Google is taking aim at one of Microsoft's most lucrative franchises.Don Dodge thinks the threat to Microsoft is overdone:
Google Apps, combines two sets of previously available software bundles. One included programs for e-mail, instant messaging, calendars and Web page creation; the other, called Docs and Spreadsheets, included programs to read and edit documents created with Microsoft Word and Excel, the mainstays of Microsoft Office, an $11 billion annual franchise.
Google Apps is missing some fundamental features ... no Powerpoint ... offline usage ... privacy and security ... Users are very demanding and have become accustomed to powerful, intuitive features in Microsoft Office.However, Paul Kedrosky makes good points about small businesses and the low end of the market:
Office Excel, Word, and Powerpoint are world class. I have tried using Google Docs and Spreadsheets and it is a frustrating experience. Obvious features that you have come to expect just aren't there.
There is a very large group of people out there who need basic apps/sharing/scheduling/email, don't want to have IT support, and are stone-petrified at the idea of installing Exchange.Many people have very simple needs with an Office suite. They mostly want to be able to read documents sent to them by others. They occasionally might want to write a letter, edit a document, or add a few numbers in a spreadsheet.
Those people are not the Excel macro-using, Exchange-expert-paying, Fortune 500s. Matter of fact, most of the latter group will predictably sniff at Google Apps as a mere toy, useless for real world work.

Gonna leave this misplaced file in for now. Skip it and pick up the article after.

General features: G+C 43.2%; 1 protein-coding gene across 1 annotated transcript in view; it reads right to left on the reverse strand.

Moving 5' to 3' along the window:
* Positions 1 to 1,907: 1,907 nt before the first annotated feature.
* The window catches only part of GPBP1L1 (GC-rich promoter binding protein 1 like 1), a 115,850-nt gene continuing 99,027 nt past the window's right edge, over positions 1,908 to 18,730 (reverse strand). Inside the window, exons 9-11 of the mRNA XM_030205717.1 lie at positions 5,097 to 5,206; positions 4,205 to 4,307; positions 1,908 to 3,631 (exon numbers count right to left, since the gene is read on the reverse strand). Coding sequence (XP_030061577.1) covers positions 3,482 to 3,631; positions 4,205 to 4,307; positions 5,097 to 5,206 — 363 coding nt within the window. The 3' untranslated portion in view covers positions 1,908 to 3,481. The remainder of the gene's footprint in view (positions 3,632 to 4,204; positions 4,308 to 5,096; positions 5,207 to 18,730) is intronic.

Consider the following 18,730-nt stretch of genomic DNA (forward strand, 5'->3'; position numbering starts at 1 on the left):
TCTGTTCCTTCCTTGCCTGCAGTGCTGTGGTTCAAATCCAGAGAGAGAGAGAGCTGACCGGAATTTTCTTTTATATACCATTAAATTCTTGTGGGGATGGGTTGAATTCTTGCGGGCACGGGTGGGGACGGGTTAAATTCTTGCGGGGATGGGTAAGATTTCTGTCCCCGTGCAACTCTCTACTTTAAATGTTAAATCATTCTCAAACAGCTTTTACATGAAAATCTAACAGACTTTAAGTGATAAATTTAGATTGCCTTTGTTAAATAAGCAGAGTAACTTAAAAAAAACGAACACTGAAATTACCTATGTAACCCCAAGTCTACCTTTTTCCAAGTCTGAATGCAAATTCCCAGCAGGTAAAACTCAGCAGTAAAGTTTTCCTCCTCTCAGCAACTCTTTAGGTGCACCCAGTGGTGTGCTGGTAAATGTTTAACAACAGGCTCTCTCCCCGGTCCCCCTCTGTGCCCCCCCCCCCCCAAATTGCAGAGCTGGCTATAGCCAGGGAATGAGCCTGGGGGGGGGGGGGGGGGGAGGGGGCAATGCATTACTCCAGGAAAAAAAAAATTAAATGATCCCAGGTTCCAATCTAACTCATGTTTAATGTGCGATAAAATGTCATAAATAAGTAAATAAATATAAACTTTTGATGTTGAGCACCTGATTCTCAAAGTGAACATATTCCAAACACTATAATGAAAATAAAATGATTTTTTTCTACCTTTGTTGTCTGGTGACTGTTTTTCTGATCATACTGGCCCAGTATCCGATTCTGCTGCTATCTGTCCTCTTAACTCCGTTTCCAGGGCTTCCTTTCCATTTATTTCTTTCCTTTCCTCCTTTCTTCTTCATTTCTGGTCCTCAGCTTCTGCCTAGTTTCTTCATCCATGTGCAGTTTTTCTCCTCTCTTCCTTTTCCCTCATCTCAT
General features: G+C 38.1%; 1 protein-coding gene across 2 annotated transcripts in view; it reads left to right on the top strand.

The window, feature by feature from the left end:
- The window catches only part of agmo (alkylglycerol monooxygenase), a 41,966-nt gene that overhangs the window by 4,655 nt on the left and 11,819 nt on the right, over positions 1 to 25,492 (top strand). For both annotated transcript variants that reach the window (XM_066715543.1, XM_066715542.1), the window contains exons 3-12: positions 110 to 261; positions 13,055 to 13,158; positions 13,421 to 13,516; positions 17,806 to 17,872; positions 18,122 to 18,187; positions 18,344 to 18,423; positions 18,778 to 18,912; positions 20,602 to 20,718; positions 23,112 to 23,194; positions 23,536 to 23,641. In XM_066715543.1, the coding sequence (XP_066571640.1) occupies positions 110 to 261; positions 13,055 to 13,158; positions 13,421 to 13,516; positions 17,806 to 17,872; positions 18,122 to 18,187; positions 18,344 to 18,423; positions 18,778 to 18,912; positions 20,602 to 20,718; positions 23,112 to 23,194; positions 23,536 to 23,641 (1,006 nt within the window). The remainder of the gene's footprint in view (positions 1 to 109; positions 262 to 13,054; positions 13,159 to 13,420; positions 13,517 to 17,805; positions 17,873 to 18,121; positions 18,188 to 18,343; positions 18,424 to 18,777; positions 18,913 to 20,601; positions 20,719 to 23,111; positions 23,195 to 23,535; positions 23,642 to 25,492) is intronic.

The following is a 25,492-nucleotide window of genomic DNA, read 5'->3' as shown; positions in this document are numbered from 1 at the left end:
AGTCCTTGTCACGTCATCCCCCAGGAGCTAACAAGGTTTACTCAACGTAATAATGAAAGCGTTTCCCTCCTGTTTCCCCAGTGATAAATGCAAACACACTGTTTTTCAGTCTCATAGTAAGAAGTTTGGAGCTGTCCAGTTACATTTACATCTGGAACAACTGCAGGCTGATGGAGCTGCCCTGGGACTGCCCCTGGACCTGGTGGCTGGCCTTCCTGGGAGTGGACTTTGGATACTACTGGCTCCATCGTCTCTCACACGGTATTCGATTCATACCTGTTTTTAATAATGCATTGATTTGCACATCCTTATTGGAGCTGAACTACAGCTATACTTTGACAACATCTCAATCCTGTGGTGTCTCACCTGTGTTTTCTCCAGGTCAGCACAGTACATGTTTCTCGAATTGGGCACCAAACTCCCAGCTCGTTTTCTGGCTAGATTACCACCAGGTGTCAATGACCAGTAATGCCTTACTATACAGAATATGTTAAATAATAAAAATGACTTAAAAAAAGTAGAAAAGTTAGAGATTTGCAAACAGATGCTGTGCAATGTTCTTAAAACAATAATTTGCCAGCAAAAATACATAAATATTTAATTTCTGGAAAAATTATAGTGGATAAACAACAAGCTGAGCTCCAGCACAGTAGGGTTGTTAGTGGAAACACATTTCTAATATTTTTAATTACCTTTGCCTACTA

We can all just watch ... [as] the toy-like G Apps chews steadily away at tiny, but growing pieces of MSFT's hide.
Right now, those people usually buy Microsoft Office. It's just the easiest thing to do. Get Microsoft Office like everyone else and, when someone e-mails you a document, you can read it. No fighting with the dang computer. It all just works.
Now, when someone e-mails me a document, I can just open it inside GMail. Now what is the easiest thing to do? Download the document, launch MS Office, and open it? Or click a link and view it in Google Docs & Spreadsheets?
I suspect a lot of this depends on how well Google Apps handle compatability with Microsoft Office. If there are even minor issues, the "no fighting with the dang computer" will take over, and most people will install Microsoft Office just to have it for the times when they really need it.
If the easiest path becomes Google Apps -- if it all just works -- Microsoft could see the low end of the Office market fall away to the effortless laziness of a Google click.
Update: Henry Blodget writes, "Disruption begins when a dominant market leader has built so much functionality into its core products that it has begun to over-serve its core customers. Some of these customers, realizing that a simpler, cheaper product will do, gradually abandon the old technology."